Welcome!

Microservices Expo Authors: Liz McMillan, Pat Romanski, Elizabeth White, Yeshim Deniz, Zakia Bouachraoui

Related Topics: @CloudExpo, Containers Expo Blog

@CloudExpo: Article

Are Humans Really Necessary for Maintaining SLAs in the Cloud?

The role of remote monitoring in Cloud Computing

Eric Novikoff's Blog

Are humans really necessary for maintaining SLAs? In today's cloud computing deployments, especially with systems like Amazon's EC2, the users' application is responsible for both measuring and taking action on application performance issues. This complicates deployment and coding, as well as tying your application to a particular cloud provider. However, I believe that the next generation of cloud deployment frameworks will be able to do this automatically, by integrating general-purpose monitoring applications with policy-based cloud management engines. 

When I was watching the recent the election returns on CNN, I wasn't sure what was more amazing: Obama's historic victory, or CNN's technology. CNN was able to display up-to-the minute results of each state's elections simply at the touch of their news anchor onto the screen of an election-reporting system. The anchor could touch a state, then touch a metric, such as various demographics, and instantly cut the election results up by age, exit poll answers, or racial composition. It blew me away.

But it also reminded me of trying to manage a complex set of application deployments into the Cloud - a virtual private data center.

When you take into account that a reasonably complex multi-tier application with significant load can consume tens of virtual servers, all of which need to function successfully in a coordinated ballet, you realize you need the kind of information and analytic capabilities that CNN has available, just to tune it and keep it working. Because of this, we've invested in an amazing remote monitoring package, NimBus, which we provide as a service to our hosted customers as well as other customers. NimBus allows measurement of pretty much any parameter inside a virtual server or the applications running inside of it, from simple (but important) aspects such as CPU or memory utilization, to more complex metrics like database queries per second, slow query count, or pages served per unit time from a web server. In addition, NimBus can perform user-experience validation by running synthetic (fake) transactions against an application and reporting what the user experiences in terms of response time and page correctness.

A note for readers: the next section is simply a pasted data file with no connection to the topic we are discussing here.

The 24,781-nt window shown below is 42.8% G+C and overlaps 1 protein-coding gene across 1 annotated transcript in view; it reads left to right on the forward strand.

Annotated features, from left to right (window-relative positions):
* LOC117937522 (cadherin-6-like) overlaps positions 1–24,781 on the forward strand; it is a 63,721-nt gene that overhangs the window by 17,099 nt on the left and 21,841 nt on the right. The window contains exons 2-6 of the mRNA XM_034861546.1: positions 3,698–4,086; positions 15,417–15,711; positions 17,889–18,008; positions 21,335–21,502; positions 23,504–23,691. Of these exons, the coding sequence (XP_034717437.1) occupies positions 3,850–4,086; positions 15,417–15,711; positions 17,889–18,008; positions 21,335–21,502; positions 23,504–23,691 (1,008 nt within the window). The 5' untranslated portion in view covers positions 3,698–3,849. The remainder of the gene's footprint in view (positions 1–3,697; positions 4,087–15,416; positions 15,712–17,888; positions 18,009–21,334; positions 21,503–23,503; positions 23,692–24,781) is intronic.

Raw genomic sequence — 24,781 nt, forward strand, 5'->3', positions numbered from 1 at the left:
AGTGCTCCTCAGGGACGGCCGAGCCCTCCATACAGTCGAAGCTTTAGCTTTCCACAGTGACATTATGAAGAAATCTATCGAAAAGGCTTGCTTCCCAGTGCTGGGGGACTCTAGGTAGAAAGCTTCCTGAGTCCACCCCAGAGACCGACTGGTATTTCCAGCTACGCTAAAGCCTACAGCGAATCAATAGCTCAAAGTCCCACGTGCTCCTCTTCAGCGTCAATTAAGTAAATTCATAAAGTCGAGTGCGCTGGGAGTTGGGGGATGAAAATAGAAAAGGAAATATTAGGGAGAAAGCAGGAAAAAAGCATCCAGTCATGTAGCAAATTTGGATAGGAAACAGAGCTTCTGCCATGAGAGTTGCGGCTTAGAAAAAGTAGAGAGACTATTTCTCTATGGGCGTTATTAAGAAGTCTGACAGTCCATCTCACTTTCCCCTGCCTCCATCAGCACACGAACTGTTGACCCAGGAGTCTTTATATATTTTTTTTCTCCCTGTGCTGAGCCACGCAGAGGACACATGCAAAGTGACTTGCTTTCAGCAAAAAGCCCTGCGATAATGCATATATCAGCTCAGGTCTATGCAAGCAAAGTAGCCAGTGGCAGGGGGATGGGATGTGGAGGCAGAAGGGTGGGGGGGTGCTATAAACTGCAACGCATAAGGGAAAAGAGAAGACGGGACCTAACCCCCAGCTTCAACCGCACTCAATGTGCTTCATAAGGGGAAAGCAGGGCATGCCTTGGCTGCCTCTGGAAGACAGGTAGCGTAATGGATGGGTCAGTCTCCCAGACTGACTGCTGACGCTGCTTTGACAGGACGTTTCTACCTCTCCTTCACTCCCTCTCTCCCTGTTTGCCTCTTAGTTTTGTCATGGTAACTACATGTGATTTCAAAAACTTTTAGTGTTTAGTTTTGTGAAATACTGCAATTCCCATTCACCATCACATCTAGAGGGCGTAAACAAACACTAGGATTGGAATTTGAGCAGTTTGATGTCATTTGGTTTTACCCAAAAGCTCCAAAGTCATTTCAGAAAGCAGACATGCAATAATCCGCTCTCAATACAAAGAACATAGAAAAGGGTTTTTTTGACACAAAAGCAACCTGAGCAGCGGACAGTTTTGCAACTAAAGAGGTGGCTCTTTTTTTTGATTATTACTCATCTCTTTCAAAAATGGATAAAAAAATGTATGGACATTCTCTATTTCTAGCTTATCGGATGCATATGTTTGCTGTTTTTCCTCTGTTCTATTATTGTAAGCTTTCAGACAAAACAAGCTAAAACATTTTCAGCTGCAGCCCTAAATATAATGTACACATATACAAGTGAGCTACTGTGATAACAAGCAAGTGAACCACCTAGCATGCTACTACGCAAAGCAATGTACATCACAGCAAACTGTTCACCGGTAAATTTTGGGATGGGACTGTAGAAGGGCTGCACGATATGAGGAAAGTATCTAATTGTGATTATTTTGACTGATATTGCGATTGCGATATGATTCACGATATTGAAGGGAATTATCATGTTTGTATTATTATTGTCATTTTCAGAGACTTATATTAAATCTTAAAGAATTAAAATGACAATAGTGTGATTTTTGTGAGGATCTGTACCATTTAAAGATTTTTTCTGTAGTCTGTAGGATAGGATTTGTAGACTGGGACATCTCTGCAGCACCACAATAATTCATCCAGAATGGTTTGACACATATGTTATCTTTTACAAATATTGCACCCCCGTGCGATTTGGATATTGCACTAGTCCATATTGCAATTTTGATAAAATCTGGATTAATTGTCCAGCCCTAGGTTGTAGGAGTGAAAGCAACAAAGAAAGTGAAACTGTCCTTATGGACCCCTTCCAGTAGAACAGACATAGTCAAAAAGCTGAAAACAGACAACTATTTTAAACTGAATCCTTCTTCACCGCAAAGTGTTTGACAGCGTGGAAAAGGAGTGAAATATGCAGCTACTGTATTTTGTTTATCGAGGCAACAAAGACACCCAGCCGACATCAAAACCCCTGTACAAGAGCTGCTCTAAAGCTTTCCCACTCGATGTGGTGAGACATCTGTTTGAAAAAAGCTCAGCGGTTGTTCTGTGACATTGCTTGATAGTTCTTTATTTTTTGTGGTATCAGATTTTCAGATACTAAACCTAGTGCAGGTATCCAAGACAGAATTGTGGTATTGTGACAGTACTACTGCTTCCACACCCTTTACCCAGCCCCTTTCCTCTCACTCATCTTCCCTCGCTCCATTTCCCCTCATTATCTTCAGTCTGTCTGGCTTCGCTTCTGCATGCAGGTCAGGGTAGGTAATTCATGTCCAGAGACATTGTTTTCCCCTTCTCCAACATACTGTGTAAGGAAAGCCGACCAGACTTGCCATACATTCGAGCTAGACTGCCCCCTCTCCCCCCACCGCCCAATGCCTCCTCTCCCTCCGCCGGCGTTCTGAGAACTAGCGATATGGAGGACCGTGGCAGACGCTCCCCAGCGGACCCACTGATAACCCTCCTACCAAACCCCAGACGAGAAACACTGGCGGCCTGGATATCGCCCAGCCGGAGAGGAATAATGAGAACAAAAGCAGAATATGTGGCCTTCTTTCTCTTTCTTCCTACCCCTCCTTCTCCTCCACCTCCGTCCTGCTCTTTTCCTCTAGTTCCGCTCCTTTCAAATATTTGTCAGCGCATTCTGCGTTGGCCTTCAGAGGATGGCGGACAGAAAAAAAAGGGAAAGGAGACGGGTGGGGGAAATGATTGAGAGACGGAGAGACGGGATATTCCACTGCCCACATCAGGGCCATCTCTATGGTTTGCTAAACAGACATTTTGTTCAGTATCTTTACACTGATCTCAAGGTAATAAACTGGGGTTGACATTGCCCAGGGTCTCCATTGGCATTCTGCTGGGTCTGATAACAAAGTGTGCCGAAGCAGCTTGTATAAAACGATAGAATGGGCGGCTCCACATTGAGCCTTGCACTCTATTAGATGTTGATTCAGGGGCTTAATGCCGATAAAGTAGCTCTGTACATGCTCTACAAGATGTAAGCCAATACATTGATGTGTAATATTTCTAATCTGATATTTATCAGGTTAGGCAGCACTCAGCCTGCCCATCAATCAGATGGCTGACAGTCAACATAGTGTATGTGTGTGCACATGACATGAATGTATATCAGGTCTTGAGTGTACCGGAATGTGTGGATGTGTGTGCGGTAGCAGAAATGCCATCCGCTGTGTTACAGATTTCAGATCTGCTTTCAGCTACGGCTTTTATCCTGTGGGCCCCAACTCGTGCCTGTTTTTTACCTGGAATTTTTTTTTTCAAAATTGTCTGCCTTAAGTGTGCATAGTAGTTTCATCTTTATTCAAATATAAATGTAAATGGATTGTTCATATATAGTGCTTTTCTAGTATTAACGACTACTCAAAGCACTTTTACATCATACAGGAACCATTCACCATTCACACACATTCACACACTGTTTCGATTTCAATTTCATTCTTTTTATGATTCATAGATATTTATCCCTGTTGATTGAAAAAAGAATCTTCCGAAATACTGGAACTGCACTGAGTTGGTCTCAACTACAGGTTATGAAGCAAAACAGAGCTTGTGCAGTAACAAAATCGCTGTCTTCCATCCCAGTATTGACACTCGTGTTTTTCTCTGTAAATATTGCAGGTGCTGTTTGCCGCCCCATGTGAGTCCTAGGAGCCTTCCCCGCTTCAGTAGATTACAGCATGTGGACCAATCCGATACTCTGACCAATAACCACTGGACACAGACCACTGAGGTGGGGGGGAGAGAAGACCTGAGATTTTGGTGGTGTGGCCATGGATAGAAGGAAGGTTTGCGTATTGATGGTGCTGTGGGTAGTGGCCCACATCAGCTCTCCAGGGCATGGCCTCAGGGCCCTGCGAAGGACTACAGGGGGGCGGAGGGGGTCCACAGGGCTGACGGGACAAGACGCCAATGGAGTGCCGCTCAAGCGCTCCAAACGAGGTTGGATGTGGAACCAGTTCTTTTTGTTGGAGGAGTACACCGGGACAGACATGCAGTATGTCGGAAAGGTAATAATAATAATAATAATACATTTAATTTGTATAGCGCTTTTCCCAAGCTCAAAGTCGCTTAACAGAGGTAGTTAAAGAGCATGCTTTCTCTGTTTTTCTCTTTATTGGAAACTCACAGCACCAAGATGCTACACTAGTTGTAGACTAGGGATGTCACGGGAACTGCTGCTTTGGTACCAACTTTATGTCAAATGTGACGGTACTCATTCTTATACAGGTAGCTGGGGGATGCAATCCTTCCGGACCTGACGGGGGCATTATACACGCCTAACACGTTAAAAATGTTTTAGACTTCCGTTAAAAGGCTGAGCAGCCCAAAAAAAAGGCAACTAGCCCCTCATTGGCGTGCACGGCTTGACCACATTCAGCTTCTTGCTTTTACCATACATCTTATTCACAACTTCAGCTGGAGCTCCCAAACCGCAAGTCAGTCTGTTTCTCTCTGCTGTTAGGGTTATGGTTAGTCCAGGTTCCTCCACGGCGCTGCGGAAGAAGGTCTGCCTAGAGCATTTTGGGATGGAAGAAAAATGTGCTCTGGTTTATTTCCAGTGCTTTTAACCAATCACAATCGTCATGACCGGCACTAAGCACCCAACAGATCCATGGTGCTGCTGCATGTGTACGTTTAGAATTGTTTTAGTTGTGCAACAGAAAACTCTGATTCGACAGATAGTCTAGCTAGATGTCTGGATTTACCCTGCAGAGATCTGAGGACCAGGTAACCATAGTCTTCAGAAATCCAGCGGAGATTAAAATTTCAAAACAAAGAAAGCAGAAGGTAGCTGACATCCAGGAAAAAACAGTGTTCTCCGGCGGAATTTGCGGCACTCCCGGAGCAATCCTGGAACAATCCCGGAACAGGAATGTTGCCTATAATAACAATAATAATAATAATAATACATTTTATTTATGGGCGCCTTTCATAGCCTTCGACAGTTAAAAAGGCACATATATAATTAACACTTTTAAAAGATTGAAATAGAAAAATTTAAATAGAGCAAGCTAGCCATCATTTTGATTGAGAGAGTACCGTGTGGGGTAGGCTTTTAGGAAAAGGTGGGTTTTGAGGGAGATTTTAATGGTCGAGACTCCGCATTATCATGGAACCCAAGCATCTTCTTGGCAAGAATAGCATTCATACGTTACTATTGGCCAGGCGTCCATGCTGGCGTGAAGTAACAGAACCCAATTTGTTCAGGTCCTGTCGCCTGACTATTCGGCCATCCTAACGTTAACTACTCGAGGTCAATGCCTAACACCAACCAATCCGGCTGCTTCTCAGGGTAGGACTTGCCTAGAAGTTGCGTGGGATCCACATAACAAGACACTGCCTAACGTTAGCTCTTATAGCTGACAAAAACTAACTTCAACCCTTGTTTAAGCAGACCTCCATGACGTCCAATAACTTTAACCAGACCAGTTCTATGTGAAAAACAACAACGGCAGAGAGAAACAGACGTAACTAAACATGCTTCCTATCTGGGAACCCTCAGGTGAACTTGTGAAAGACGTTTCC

All of this is summarized on a customizable dashboard, much like CNN's election status screen:

So, armed with this information - and hopefully not overwhelmed with too much information - we (or our customers) can tune and adjust their applications for appropriate cost/performance tradeoffs or diagnose performance or efficiency issues. It has produced great results for the customers who implemented remote monitoring, improving their application response time and uptime, as well as reducing costs.

However, the road hasn't been easy. The Cloud, by its very nature, is constantly in flux, mutable. This presents a contradiction in goals to an organization: to optimize something, it needs to be stable so you can measure it and make changes; yet to get the best economies out of the cloud, you need your infrastructure to be elastic, scaling on demand. Because servers can come and go, and IP addresses can change, setting up a monitoring system and keeping it running isn't easy. How can you monitor Apache server #2 if it is only instantiated when the web site's load is too high for one Apache? Luckily, most of our clients' deployments don't change radically over the short term, so the monitoring package can be set up and continue to run for quite a while before it needs reconfiguration.  However, for very elastic loads, you need to either observe the results of your cloud deployment instead of its internals (such as by snooping on its communications with customers) or have your automatic instance deployments also request on-demand monitoring.